B. The Ministry of Social Justice & Empowerment (MSJE), has to enlist Non-Governmental Organizations (NGOs) including community-based groups which have sufficient expertise in handling the issues faced by the LGBTQIA+ community. The list of such NGOs along with the address, contact details, and services provided shall be published and revised periodically on the official website. Such details shall be published within 8 weeks from the date of receipt of copy of this order.
C. Any person who faces an issue for the reason of their belongingness to the LGBTQIA+ community may approach any of the enlisted NGOs for safeguarding and protecting their rights.
D. The concerned NGO in consultation with the MSJE, shall maintain confidential records of such persons who approach the enlisted NGOs and the aggregate data shall be provided to the concerned Ministry bi-annually.
E. Such problems shall be addressed with the best-suited method depending on the facts and circumstances of each case be it counselling, monetary support, legal assistance with the support of District Legal Services Authority, or to co-ordinate with law enforcement agencies about offenses committed against any persons belonging to the LGBTQIA+ community.
F. Such other measures that are needed for eliminating prejudices against the LGBTQIA+ community, and channelizing them back into the mainstream shall also be taken up. The Union and State Governments respectively, in consultation with such other Ministries and/or Departments shall endeavour to device such measures and policies.
The judgment reiterates the Constitutional guarantees of freedom of sexual orientation and freedom of gender identity and puts the same in practice. It seeks to enforce and supervise the implementation of multiple important measures which the community has fought for, such as banning conversion therapy, LGBTQIA+ inclusive curricula and sensitisation programs. It also reiterates this as a duty of the State under the Trans Act.
It also categorically lays down the procedure that the police must follow when missing persons complaints are filed for people in a consensual relationship, ensuring the freedom of choice of a partner.
IX. RECOGNITION OF SAME-SEX MARRIAGES
As an ordinary citizen who witnessed the victory of the LGBTQ+ community through decision of Navtej Singh Johar v. Union of India which gave them rights under Indian law, one assumes that same-sex couples were now legally recognized in India. While that is partially true, the Court did not expressly legalize same-sex ‘marriage’ in India, but only the sexual conduct of same-sex couples in ‘private’. This is precisely what the Central Government is now using as ammunition.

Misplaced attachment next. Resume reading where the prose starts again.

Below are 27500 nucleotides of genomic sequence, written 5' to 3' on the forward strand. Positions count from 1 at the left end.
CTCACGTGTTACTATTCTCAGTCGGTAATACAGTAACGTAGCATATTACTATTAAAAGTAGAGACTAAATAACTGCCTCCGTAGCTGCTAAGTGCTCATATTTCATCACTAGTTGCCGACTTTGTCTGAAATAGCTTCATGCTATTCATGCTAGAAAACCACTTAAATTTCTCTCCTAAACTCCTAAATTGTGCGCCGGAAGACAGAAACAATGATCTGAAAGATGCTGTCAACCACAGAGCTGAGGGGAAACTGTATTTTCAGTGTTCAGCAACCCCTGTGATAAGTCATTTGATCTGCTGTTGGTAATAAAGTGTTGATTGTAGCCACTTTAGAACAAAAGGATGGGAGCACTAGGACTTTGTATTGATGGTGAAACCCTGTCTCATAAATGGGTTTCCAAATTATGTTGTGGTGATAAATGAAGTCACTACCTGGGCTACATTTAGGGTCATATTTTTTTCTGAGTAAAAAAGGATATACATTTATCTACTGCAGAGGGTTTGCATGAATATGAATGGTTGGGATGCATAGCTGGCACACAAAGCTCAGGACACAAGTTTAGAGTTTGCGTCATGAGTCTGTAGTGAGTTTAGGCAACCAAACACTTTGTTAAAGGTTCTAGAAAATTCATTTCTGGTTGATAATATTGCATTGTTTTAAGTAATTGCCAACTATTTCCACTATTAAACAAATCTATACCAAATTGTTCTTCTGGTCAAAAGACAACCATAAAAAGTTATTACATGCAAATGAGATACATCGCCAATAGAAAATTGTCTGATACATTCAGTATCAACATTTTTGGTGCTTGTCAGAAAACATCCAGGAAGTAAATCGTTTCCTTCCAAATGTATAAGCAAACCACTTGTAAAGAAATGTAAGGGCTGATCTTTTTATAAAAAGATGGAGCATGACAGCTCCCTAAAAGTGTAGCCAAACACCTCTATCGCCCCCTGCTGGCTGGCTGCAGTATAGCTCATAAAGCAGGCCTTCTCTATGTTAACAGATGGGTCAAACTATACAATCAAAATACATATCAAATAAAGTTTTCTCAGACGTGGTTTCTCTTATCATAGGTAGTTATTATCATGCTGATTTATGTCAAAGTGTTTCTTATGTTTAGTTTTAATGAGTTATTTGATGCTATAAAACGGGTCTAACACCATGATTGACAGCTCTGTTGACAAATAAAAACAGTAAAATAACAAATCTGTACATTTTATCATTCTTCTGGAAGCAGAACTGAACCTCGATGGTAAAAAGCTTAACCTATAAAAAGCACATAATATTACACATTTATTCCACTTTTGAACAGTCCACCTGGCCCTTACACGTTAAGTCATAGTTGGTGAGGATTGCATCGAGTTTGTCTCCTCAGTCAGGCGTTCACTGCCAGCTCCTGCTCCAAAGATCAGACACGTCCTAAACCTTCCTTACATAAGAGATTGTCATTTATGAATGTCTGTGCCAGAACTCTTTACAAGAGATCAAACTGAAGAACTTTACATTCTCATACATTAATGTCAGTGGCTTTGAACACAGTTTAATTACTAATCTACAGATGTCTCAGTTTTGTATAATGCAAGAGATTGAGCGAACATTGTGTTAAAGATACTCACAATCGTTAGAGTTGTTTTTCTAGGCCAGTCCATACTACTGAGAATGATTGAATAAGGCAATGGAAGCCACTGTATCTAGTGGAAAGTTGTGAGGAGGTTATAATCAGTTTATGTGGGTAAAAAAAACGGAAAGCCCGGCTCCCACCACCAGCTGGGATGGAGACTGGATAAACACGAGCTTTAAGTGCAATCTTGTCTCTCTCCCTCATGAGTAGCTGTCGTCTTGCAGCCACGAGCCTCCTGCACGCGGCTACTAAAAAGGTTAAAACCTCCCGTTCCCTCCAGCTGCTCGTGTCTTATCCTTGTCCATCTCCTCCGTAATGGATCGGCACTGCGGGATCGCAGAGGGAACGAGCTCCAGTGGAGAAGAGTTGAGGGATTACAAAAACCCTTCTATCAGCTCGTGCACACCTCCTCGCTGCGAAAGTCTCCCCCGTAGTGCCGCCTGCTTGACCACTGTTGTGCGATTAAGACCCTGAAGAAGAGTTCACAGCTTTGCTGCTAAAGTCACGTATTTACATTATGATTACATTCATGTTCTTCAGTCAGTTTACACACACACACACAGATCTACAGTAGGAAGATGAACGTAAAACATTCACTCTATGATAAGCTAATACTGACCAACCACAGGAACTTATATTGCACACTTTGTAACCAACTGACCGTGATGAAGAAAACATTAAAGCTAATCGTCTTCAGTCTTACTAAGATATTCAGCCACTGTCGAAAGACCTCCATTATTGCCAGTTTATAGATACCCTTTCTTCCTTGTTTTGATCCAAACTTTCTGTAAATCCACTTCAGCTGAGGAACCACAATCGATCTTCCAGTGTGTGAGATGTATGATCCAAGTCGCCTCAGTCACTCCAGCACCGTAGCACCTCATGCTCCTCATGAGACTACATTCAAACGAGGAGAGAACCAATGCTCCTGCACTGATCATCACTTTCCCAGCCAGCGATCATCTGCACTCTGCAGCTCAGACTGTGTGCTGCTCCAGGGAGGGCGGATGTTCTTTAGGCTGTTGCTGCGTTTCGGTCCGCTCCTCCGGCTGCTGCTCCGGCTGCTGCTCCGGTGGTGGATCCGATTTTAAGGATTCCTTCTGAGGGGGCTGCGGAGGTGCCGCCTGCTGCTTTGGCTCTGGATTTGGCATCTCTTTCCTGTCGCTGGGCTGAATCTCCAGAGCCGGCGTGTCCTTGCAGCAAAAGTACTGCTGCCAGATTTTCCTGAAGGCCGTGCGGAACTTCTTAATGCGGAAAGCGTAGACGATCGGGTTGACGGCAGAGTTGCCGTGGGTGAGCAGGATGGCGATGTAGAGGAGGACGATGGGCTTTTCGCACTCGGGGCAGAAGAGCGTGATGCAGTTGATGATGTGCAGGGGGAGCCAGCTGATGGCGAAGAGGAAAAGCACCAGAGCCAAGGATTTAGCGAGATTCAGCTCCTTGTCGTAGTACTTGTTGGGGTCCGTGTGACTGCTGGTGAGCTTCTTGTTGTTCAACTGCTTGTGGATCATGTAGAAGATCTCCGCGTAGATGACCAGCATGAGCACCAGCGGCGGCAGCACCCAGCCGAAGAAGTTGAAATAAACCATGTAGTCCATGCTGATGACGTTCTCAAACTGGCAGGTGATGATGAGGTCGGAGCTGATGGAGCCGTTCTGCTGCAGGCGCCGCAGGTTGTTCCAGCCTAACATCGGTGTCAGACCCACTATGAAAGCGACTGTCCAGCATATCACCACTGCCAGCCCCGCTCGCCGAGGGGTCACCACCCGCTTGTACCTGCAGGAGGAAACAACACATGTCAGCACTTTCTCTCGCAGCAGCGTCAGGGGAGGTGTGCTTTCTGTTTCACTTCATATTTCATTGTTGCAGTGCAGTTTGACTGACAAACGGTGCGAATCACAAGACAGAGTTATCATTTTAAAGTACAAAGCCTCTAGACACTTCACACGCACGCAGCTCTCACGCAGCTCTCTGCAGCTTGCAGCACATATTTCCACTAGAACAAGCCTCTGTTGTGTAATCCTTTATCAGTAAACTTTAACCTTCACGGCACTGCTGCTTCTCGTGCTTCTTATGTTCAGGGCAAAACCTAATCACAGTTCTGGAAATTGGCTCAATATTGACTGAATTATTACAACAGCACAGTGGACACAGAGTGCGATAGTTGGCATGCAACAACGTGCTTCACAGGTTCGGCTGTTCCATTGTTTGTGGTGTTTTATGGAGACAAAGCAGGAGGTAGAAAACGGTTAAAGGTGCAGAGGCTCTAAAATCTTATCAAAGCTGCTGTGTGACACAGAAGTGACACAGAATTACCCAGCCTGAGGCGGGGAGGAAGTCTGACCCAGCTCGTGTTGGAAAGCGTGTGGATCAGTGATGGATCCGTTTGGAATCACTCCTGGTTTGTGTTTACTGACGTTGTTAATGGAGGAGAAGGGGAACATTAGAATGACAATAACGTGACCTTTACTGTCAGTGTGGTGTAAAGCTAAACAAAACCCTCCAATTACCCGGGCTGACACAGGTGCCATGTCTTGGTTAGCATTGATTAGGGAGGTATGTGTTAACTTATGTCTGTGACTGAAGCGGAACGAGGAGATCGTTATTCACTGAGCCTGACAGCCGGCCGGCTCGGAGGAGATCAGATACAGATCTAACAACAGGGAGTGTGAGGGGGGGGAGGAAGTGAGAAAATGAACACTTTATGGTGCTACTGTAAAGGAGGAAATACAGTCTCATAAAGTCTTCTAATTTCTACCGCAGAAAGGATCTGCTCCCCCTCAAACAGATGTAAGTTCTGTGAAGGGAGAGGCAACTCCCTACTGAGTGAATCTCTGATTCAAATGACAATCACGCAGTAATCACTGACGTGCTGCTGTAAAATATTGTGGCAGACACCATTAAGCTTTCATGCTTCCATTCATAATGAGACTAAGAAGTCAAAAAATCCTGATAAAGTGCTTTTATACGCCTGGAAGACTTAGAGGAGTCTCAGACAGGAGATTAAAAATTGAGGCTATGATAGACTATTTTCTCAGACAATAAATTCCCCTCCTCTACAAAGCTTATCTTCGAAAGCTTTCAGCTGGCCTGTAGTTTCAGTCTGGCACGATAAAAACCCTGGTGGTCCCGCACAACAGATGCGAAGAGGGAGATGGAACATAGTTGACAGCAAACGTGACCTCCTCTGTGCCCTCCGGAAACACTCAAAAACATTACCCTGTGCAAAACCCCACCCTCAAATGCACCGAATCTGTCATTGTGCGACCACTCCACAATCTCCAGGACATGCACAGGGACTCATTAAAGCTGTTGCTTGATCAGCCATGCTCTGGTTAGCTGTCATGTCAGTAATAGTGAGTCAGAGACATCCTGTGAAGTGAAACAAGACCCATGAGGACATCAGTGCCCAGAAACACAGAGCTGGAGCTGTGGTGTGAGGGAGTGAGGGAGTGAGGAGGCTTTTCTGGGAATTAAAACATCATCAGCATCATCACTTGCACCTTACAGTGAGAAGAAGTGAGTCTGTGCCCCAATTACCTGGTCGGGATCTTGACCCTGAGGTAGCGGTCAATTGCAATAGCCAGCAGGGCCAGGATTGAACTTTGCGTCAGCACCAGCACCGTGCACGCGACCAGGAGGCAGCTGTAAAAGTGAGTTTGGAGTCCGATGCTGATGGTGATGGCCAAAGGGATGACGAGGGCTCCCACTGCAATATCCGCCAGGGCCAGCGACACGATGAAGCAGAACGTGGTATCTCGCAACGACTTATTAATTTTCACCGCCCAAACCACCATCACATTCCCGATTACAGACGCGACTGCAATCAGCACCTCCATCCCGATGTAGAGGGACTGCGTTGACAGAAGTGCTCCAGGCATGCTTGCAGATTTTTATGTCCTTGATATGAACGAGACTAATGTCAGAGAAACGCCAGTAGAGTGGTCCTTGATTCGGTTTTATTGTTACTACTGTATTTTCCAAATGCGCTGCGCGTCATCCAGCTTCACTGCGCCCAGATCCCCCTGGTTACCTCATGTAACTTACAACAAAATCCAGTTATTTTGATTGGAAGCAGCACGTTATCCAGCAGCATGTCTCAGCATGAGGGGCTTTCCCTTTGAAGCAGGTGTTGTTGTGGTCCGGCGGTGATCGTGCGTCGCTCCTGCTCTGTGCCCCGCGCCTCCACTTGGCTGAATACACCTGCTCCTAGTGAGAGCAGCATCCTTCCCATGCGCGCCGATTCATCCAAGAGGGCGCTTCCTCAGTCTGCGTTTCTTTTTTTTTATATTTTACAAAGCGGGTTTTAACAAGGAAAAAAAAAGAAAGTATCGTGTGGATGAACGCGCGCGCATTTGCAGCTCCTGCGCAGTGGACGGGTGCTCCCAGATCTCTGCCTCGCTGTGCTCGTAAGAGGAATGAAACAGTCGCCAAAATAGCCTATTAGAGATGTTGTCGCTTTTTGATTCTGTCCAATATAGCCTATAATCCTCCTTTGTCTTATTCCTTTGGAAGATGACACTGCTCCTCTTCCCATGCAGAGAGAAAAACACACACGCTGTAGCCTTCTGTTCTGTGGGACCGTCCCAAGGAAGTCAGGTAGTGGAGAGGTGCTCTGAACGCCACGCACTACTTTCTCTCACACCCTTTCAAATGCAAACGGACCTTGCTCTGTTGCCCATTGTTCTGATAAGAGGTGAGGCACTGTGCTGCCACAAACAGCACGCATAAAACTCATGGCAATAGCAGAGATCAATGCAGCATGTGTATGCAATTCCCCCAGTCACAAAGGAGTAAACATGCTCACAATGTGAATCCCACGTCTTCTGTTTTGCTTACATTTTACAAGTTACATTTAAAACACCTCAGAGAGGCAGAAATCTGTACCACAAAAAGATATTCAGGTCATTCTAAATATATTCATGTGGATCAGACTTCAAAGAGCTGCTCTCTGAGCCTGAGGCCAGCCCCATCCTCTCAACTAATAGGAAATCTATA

It is pertinent to note that same sex marriages are not yet recognized in India. Neither of laws governing the marriages in India, (i.e., Hindu Marriage Act, 1955, Special Marriage Act, 1954, Foreign Marriage Act, 1969 etc) recognize same-sex marriages. Several petitions have been filed in various courts across India seeking for recognition of same-sex marriages in India. However, such petitions are still at a very nascent stage i.e., only notice have been issued in such petitions.
Some of the said petitions are:
1. Udit Sood &Ors. v. Union of India & Anr. [W.P.(C) 2574/2021] (Delhi High Court) and
2. Joydeep Sengupta &Ors. v. Ministry of Home Affairs &Ors [W.P.(C) 6150/2021] (Delhi High Court).
We live in the 21st century and it is time to break free from the shackles of orthodoxy and embrace the progressive laws. Homosexuals do not harm the society, criminals do. Homosexuals are not detrimental to the society as content is involved and activities take place between two adults. It does not harm any third person in the society. On the other hand, rape does not involve consent and the country should be focusing on punishing rapists and other criminals instead of criminalising sexual activities between consenting adults and punishing the innocents. There are so many progressive laws that India needs to introduce as soon as possible.
To protect the rights of the Transgender community, a bill in this relation was passed in both the houses of the Parliament, which is Transgender Persons (Protection of Rights) Bill, 2019.
This bill was enacted with a core objective to protect the rights of trans genders by restricting the discrimination against them in the field of employment, education, healthcare accessing them by the mean of private or governmental organization.
The Bill prohibits the discrimination against a transgender person, including denial of service or unfair treatment in relation to:
(iv) access to, or enjoyment of goods, facilities, opportunities available to the public;
(v) right to movement;
(vi) right to reside, rent, or otherwise occupy property;
(vii) opportunity to hold public or private office; and
(viii) access to a government or private establishment in whose care or custody a transgender person is.
Right of residence: Every transgender person shall have a right to reside and be included in his household. If the immediate family is unable to care for the transgender person, the person may be placed in a rehabilitation centre, on the orders of a competent court.